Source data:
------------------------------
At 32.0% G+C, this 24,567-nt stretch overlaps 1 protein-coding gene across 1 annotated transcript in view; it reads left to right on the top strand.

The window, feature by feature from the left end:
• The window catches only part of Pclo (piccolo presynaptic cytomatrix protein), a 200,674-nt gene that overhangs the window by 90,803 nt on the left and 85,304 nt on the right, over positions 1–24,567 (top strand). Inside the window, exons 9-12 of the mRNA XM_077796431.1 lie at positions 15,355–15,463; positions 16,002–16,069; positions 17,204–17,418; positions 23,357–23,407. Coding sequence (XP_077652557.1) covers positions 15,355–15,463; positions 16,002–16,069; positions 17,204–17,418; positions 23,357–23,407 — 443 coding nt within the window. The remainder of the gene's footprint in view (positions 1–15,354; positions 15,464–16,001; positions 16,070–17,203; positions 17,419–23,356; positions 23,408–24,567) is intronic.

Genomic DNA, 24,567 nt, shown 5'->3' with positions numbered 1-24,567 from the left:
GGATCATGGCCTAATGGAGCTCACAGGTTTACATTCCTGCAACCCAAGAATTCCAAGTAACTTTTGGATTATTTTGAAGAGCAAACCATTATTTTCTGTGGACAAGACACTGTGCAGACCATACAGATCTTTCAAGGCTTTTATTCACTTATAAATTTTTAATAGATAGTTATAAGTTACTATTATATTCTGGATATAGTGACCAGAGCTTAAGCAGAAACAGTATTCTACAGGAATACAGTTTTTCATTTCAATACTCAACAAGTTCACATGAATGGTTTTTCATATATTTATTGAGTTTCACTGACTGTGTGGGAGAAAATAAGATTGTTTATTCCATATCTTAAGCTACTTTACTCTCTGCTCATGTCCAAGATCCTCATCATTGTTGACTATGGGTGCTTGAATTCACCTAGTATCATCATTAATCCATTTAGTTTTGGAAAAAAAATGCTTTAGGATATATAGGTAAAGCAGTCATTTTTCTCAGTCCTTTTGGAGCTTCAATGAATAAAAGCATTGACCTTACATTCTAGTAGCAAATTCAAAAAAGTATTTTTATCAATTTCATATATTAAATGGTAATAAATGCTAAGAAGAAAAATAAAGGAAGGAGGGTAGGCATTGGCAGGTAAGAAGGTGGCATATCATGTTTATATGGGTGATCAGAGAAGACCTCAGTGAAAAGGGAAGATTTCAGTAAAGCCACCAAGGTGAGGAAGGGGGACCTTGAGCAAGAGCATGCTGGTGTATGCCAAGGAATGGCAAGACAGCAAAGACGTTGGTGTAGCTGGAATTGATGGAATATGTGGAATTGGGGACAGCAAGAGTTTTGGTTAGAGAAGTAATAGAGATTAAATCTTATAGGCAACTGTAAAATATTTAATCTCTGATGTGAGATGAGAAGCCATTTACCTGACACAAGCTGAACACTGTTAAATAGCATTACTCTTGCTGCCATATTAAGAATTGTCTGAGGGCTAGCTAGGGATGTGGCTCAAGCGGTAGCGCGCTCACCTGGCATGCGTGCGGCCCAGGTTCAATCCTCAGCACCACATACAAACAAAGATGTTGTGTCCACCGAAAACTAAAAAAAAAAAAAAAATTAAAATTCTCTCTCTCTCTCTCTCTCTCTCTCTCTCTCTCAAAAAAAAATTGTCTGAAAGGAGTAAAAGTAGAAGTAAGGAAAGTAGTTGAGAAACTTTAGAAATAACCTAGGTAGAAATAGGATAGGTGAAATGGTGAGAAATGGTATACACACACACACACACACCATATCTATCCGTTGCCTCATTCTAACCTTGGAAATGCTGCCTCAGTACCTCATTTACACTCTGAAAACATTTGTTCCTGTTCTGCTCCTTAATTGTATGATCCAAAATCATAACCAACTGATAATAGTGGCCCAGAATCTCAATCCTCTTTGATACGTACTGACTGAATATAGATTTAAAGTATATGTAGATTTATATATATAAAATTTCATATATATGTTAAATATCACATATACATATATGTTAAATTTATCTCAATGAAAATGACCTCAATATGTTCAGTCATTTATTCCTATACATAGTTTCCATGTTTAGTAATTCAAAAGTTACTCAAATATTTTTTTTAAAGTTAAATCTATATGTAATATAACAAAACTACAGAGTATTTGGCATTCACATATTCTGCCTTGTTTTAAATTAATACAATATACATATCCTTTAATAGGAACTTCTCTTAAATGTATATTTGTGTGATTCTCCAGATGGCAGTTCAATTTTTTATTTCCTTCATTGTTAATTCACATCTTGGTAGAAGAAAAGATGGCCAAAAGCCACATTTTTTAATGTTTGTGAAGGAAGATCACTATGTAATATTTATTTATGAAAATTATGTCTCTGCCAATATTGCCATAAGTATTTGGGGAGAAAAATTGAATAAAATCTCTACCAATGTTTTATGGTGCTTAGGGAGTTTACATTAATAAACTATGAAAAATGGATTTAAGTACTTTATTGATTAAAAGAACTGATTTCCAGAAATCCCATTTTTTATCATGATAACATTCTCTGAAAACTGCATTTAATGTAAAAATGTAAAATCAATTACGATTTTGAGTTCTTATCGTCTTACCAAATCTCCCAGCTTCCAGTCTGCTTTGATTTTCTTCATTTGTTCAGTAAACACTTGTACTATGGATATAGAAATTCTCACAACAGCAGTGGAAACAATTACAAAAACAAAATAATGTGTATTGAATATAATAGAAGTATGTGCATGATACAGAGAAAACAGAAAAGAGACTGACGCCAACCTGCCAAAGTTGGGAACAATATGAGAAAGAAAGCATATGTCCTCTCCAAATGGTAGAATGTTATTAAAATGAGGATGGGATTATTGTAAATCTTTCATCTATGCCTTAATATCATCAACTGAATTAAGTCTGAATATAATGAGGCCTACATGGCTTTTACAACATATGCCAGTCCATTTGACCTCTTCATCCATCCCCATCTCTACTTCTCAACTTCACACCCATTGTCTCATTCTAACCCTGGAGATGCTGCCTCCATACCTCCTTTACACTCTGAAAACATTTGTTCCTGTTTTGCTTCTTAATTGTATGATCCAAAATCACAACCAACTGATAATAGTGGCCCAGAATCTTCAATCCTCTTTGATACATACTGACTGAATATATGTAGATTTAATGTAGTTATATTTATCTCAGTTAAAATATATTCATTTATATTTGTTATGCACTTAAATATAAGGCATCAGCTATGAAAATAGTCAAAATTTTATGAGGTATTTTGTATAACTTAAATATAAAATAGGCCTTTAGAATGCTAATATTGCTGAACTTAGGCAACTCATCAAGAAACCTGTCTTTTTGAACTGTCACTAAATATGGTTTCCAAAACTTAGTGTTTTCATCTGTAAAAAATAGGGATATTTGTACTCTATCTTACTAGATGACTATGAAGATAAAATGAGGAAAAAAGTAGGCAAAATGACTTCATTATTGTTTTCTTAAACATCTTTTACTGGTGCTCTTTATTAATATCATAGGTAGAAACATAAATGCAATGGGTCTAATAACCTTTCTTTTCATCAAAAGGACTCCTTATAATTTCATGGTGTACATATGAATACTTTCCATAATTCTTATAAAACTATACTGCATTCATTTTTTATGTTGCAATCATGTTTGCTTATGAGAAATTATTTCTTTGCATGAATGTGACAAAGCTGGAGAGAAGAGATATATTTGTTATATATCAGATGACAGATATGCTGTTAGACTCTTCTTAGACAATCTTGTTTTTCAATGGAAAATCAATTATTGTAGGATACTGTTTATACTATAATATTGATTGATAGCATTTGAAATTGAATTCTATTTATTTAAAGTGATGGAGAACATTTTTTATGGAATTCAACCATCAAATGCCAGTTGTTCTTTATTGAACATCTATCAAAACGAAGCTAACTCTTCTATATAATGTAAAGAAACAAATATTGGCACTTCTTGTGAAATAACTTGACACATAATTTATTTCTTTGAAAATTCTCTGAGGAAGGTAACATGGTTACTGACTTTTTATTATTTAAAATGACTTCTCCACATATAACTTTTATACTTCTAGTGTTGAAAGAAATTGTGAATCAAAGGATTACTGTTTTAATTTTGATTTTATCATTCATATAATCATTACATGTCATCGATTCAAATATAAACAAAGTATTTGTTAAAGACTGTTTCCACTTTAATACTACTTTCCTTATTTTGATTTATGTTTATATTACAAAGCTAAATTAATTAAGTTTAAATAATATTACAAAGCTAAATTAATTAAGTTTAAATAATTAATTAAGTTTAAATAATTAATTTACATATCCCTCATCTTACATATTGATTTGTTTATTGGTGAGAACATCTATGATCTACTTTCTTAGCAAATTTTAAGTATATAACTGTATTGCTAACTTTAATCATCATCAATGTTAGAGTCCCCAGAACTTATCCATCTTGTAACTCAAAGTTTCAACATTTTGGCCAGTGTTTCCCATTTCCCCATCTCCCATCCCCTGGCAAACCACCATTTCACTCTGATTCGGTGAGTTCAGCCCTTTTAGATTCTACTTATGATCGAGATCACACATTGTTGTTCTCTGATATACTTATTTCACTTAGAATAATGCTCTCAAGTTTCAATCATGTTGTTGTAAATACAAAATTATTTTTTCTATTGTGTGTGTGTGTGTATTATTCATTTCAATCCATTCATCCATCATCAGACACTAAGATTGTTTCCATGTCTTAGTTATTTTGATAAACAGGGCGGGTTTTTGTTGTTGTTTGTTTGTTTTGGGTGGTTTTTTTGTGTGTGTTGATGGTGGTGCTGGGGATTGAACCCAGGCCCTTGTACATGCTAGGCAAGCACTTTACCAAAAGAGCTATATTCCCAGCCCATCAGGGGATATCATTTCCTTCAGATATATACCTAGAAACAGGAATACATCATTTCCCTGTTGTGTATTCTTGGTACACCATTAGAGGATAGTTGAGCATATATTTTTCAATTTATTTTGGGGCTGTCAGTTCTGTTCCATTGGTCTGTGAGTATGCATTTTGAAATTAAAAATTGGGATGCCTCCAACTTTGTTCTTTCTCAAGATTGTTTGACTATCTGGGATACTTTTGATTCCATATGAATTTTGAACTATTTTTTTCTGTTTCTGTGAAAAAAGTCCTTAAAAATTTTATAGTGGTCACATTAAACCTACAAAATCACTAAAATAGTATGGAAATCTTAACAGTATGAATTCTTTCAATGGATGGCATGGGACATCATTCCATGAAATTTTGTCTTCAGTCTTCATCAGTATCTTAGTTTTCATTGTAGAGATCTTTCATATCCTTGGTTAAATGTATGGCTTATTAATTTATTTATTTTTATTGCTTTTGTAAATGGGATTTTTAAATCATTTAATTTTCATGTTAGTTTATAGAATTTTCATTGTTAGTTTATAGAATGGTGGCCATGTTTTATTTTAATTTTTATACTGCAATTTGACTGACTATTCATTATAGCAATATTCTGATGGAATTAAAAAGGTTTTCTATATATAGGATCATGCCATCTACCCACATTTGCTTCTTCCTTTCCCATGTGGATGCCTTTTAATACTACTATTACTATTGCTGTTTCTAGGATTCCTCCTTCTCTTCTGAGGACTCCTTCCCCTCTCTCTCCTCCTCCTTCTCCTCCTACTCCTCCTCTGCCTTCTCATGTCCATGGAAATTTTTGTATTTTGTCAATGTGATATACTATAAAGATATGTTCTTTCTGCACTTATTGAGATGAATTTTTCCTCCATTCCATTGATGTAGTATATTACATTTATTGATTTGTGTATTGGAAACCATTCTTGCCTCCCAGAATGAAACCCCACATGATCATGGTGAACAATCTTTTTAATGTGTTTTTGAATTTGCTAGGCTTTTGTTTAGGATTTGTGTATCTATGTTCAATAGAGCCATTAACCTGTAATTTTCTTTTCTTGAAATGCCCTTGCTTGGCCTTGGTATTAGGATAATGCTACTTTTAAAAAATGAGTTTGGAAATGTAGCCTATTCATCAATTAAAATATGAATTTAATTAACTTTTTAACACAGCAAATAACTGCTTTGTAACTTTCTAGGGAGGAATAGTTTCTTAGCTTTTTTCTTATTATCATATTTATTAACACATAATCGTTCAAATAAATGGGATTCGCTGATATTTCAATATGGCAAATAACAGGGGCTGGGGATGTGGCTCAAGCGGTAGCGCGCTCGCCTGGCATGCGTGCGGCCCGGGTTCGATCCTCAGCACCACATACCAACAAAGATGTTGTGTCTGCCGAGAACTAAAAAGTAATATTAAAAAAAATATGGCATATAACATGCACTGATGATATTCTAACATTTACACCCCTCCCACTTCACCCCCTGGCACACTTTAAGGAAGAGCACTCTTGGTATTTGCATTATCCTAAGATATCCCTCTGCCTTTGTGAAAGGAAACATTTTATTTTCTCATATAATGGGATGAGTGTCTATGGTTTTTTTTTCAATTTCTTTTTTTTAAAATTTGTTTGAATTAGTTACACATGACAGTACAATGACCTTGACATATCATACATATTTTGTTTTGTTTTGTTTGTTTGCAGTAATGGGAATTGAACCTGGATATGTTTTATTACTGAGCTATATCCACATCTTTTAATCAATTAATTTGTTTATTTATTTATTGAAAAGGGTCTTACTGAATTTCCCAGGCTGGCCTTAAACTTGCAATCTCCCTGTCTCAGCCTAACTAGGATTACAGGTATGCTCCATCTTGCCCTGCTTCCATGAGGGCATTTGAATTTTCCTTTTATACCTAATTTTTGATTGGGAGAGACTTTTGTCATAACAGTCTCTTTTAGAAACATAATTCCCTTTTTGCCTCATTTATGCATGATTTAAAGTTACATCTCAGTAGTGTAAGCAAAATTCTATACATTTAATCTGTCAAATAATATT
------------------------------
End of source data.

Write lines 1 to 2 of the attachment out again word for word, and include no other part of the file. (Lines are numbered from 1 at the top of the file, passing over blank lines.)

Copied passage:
At 32.0% G+C, this 24,567-nt stretch overlaps 1 protein-coding gene across 1 annotated transcript in view; it reads left to right on the top strand.

The window, feature by feature from the left end: